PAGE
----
Of course, then I actually had to sit through the movie...


When I was a softmore in High School, they began to re-release the original trilogy on the big screen so that those of us who had never seen the movies as they were intended to be could experience the magic ourselves.  And I had the hugest crush over on Paul Hollowel, a fellow sophmore and choir-geek who was a transfer from Diamon Bar High School. 

And then the magical thing happened: he asked me out on a date!  To see Star Wars! I was so excited.  So I got dolled up and got to go see Star Wars on my first date ever.  Geek, thy name is Claire.


Some years later, I had accepted my plight.  Not only was I a geek, but I was a lonely geek.  You see, I was a Star Wars fan, like all my friends.  However most of my friends were huge fans of Empire and Jedi.  No love for New Hope.

The thing is, that really is the best movie.  No, this is not open for debate, it's my opinion and better men than you have tried to change it, I guarantee.  New Hope was the first in the series, and was something of a lark for everyone in the production.  Nobody really knew how successful it was going to be, and the actors were all relative unknowns.  They had no idea that the project they were working on would inspire millions of people, and millions of dollars in merchandising. 

Anyway, so there I am, being all lonely in my love for New Hope, wearing my Classic Princess Leia costume to ComicCon and Halloween.  Just a lonely Self-Rescuing Princess looking for her Han.  And then it happened.  I met someone incredible.  He liked the Beatles, and Eddie Izzard and he was a HUGE geek.  I mean, epic.  As in, matches my geeky level.  I know, right?  And, amazingly, New Hope was his favorite movie.  But the most amazing part, was that he also liked me. 


So those are my best memories having to do with Star Wars.  What are yours?

Tuesday, April 27, 2010

On Emotional Abuse

This is a topic that is very near and dear to my heart.  Well, it's near.  As an escapee from a few emotionally abusive relationships, I have spent quite a bit of my life licking my emotional wounds, and for a while I jumped from one abusive relationship to another, each consistently worse than the one before it.  It got to the point where I took a break from dating for years because I didn't trust myself to make choices that would be healthy, either in a partner, or in a relationship.  Put simply, I was such a mess I didn't think it was fair to inflict myself on anyone else.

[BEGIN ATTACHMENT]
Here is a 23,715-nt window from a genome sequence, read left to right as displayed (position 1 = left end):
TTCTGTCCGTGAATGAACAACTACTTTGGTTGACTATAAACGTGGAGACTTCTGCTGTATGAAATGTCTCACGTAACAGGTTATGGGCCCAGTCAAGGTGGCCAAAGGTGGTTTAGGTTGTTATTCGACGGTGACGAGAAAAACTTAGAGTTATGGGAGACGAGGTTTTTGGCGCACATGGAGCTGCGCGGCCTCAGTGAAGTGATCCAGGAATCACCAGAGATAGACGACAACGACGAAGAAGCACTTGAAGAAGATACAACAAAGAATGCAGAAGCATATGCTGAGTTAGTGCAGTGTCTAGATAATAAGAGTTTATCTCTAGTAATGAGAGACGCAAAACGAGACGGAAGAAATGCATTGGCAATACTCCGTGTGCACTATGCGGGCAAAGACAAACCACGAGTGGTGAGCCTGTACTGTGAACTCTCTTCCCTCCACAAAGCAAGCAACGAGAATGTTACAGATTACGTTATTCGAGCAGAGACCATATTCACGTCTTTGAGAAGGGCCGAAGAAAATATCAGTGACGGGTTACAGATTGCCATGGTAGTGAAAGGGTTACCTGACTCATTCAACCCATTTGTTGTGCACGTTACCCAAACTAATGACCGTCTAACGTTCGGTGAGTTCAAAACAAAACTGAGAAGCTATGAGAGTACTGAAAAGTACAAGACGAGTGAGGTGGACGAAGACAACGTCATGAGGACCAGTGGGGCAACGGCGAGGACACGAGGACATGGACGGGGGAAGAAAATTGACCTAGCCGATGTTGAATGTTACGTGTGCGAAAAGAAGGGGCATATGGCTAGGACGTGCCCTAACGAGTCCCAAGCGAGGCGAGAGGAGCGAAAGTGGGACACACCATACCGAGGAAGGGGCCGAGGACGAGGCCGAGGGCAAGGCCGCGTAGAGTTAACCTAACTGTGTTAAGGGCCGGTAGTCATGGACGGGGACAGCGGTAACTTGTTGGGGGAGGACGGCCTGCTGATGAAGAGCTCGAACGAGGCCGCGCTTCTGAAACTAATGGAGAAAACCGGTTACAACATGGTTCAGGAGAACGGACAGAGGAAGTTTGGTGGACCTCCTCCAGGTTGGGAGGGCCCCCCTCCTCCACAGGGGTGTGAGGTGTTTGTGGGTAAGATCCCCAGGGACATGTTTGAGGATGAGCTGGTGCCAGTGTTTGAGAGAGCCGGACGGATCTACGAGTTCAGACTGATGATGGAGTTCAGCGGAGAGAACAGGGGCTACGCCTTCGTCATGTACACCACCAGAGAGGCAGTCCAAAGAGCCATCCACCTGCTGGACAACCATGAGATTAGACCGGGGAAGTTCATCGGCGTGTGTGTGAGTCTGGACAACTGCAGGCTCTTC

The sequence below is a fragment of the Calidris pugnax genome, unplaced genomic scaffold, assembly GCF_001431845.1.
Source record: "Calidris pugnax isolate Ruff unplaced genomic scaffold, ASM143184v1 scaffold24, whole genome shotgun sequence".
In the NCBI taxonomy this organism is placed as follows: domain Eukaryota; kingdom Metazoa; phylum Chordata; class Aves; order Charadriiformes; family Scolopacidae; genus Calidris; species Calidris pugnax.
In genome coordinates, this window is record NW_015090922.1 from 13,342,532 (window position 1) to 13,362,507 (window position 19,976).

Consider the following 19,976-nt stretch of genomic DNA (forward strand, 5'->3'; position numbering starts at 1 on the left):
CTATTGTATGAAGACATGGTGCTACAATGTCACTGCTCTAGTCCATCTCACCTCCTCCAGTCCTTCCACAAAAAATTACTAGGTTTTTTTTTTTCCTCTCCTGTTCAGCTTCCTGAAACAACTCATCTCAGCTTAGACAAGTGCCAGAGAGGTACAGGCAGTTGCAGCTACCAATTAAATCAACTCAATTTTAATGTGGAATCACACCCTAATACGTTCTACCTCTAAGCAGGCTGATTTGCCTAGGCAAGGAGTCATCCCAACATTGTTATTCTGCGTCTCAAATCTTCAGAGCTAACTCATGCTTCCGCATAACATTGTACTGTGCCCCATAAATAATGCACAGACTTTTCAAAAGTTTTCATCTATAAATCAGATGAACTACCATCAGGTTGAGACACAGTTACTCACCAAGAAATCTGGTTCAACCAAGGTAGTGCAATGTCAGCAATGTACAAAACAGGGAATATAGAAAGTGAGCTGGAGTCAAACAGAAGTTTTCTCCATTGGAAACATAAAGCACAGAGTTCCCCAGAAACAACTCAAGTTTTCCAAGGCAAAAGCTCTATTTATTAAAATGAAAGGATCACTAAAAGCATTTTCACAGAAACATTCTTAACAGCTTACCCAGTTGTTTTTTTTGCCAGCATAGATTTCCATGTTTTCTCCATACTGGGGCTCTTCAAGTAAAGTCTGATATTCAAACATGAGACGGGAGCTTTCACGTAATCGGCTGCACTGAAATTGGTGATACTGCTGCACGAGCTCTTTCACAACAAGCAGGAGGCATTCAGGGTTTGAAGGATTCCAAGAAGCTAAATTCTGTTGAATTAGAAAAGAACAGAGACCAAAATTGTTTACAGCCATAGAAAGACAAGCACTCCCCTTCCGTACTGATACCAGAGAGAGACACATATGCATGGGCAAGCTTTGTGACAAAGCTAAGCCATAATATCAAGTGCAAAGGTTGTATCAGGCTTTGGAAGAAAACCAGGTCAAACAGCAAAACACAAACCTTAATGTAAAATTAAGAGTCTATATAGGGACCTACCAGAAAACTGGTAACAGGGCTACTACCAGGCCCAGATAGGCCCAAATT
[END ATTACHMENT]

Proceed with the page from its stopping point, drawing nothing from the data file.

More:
But I'm getting ahead of myself.  I'm already at the end of my journey, and I haven't even started from the beginning.  The following is a list, gathered from several different sources which I will cite at the end of this essay, of behaviors that can be classified as emotional abuse.  To be clear, if any, or even a few of these behaviors have happened once in your relationship, it is not necessarilly an abusive relationship.  Just as with the determining characteristics in psychological disorders, abusive relationships require consistency and longevity in their determining factors.

Putting down your dreams and goals
Threatening to use a weapon against you
Name-calling and put-downs
Yelling and screaming
Intentionally embarrassing you in front of other people
Keeping you from seeing or talking with friends and family
Telling you what to do
Using online communities or cell phones to control, intimidate, or humiliate you
Making you feel responsible for the abuse
Threatening to commit suicide in order to manipulate you
Threats of violence and harm to you or people you care about
Threats to expose your secrets

Do you feel that you can't discuss with your partner what is bothering you?
Does your partner ridicule you for expressing yourself?
Does your partner limit your access to work, money or material resources?
Has your partner ever stolen from you? Or run up debts for you to handle?
Does your relationship swing back and forth between a lot of emotional distance and being very close?